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Legislative Council of Hong Kong

Localist lawmaker Eddie Chu takes fight to Hong Kong village patriarchs with alliance to contest rural elections

  • He will lead a group of six to incite ‘reforms’ in rural politics, which they say is controlled by a select few in powerful committees
  • But liberal-minded group says it is not prepared to comply with signing form acknowledging city as inalienable part of China to enter polls
PUBLISHED : Thursday, 08 November, 2018, 7:03am
UPDATED : Thursday, 08 November, 2018, 11:53am

A leading localist lawmaker in Hong Kong will helm an alliance of six and take the fight to village patriarchs who have long held political power in the New Territories, by contesting in elections to “democratise and reform rural governance”.

Legislative Council member Eddie Chu Hoi-dick and five others from the Village Charter Alliance are expected to vie for the position of rural representative in their respective villages in Yuen Long, Sai Kung, Sheung Shui, and Tai Po in the coming polls.

The group said villagers wanted change because the existing political systems in these areas had been under the grip of patriarchs in the rural committees and the Heung Yee Kuk – a powerful government-recognised body that represents the interests of New Territories residents.

“It is our first step. Whatever the results might be, we hope to be able to arouse people’s awareness and concern about rural politics. These rural patriarchs own much land in the New Territories and even the government needs to give them face when discussing land development issues,” said Chu, a resident of Yuen Kong San Tsuen in Yuen Long.

Another member in the alliance is William Liu Wai-lim, a student activist with Demosisto, which advocates “democratic self-determination” for Hong Kong. Liu is an indigenous villager of Sheung Shui Heung.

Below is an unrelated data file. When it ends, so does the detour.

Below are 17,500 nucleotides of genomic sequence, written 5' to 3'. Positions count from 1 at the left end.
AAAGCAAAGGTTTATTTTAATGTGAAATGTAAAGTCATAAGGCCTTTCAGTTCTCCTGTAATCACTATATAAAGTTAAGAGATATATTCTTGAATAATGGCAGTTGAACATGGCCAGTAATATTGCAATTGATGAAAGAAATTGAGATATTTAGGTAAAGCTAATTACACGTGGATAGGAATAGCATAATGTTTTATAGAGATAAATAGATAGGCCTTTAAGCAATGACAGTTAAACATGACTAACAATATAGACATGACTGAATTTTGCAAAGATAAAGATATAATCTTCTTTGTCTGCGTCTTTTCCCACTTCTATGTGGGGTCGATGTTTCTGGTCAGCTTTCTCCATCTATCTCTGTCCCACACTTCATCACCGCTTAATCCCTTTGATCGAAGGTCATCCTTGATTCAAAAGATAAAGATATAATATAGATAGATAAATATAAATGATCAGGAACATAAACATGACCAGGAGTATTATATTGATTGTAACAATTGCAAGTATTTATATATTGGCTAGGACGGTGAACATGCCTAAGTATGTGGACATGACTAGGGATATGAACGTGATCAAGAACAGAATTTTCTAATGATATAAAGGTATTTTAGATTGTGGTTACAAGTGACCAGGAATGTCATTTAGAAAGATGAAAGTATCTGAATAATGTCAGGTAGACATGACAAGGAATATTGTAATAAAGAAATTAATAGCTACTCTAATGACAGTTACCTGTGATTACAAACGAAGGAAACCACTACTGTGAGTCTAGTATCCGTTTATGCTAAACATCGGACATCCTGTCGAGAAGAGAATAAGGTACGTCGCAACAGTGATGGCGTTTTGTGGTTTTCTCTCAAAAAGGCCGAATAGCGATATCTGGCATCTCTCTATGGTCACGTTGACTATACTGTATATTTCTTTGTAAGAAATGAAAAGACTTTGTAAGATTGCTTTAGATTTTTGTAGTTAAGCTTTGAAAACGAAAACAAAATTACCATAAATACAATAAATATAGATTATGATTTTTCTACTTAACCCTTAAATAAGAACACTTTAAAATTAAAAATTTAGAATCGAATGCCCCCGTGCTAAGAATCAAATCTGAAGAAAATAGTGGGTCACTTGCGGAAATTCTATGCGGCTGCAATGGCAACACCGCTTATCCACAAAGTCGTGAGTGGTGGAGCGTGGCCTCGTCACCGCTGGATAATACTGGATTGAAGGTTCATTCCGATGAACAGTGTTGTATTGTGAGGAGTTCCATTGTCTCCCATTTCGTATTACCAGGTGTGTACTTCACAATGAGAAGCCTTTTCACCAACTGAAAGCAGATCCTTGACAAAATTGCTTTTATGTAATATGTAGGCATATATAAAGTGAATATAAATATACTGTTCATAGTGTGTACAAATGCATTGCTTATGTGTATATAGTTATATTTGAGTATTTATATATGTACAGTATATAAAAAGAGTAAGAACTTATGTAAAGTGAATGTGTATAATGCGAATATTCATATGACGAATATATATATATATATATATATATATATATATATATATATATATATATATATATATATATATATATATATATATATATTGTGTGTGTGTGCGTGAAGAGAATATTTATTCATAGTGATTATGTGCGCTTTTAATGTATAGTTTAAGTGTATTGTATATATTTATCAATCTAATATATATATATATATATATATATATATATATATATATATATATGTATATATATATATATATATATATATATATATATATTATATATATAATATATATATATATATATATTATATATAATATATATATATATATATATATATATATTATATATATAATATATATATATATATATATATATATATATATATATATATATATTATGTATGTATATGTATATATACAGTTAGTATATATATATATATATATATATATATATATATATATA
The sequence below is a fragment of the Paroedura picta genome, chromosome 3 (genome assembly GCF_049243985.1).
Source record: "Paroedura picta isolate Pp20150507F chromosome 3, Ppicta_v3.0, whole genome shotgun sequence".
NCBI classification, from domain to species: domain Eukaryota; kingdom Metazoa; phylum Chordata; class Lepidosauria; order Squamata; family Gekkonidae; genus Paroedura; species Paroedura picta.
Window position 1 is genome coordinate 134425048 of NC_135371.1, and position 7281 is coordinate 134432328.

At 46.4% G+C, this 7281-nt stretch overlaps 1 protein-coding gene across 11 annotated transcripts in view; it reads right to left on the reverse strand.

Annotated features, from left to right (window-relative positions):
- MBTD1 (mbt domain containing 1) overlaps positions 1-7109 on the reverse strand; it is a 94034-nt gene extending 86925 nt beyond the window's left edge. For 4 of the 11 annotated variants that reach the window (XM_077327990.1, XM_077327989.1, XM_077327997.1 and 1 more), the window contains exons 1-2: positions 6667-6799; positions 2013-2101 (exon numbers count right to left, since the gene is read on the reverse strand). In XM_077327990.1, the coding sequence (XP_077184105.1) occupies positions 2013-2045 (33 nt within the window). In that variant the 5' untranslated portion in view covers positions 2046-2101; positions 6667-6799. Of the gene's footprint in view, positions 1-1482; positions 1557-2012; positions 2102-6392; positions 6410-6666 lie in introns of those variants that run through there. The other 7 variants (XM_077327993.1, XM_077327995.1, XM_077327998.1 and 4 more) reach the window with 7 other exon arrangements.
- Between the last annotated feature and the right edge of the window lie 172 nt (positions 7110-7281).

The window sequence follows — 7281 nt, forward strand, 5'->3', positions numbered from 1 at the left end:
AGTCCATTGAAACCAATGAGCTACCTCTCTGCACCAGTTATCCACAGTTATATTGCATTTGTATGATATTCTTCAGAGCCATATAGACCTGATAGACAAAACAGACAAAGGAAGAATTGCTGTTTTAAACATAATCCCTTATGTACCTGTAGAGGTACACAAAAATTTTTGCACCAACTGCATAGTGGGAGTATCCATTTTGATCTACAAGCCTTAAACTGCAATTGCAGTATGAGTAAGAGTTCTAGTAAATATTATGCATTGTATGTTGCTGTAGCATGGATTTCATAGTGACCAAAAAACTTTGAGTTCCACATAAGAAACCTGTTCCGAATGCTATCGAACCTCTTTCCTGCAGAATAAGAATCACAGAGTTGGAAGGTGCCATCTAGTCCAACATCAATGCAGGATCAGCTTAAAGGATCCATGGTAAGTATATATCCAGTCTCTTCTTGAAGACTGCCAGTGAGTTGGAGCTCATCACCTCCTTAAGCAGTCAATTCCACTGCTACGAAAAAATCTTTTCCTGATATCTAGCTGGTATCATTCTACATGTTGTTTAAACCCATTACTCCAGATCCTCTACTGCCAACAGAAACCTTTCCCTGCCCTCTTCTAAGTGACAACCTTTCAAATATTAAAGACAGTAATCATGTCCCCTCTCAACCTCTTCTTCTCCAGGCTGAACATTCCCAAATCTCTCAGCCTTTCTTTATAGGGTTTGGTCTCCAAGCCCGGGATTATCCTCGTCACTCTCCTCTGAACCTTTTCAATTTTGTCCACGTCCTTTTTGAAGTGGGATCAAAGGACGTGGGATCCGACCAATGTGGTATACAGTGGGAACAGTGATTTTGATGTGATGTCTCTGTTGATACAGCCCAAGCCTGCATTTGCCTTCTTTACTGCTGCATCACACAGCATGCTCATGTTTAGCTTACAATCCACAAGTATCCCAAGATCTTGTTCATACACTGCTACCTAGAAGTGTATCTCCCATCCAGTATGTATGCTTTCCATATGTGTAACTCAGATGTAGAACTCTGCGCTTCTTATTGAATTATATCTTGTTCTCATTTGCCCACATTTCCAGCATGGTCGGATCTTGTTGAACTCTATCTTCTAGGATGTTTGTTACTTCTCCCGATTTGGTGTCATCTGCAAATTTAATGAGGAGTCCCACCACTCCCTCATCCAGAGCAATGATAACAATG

Those with good relations with the patriarchs will almost be guaranteed the seat
William Liu, Demosisto

“In the past, there was rarely a pro-democracy voice in the village election. Many villagers did not feel they were involved. Those with good relations with the patriarchs will almost be guaranteed the seat,” Liu said.

Others on the alliance include Herve Bouvresse of Long Keng in Sai Kung; David Newbery of Hoi Ha in Tai Po; Carol Ho Kit-yee of Pak Kong in Sai Kung; and activist Paul Zimmerman of Pan Long Wan in Sai Kung.

Zimmerman is also a Southern District councillor. He had previously contested the Legco elections but did not win.

None of the members in the group have said they are prepared to comply with the new requirement for rural elections – in which all candidates have to sign a form acknowledging that they accept Hong Kong as an inalienable part of China.

Liu also said he would not indicate his political affiliation in the nomination form.

Hong Kong legislator Eddie Chu renews push to reform city’s rural affairs

His fellow Demosisto activist Agnes Chow Ting was banned from contesting the Legco by-election in March on grounds that her party advocated Hong Kong self-determination, which was “unconstitutional”.

Pro-establishment lawmaker Junius Ho Kwan-yiu, also the head of Leung Tin Tsuen in Tuen Mun, said: “It is an open election and I would welcome anyone who is eligible to run if he wants to serve his fellow villagers.

“But if your aim is to bring urban-style politics to the rural villages, you are just creating and inviting trouble to your village. Village life is about peace and community bonding, not political hostility.”

Held every four years, village head elections decide seats in the lowest tier of rural politics.

Under the present system, a head of a village is given a seat on the district’s rural committee. A rural committee chairman, elected among village heads, gets a seat on the district council and will also become an ex officio member of the kuk.

The kuk has a seat in Legco, and accounts for 26 spots on the 1,200-member Election Committee tasked with choosing Hong Kong’s leader.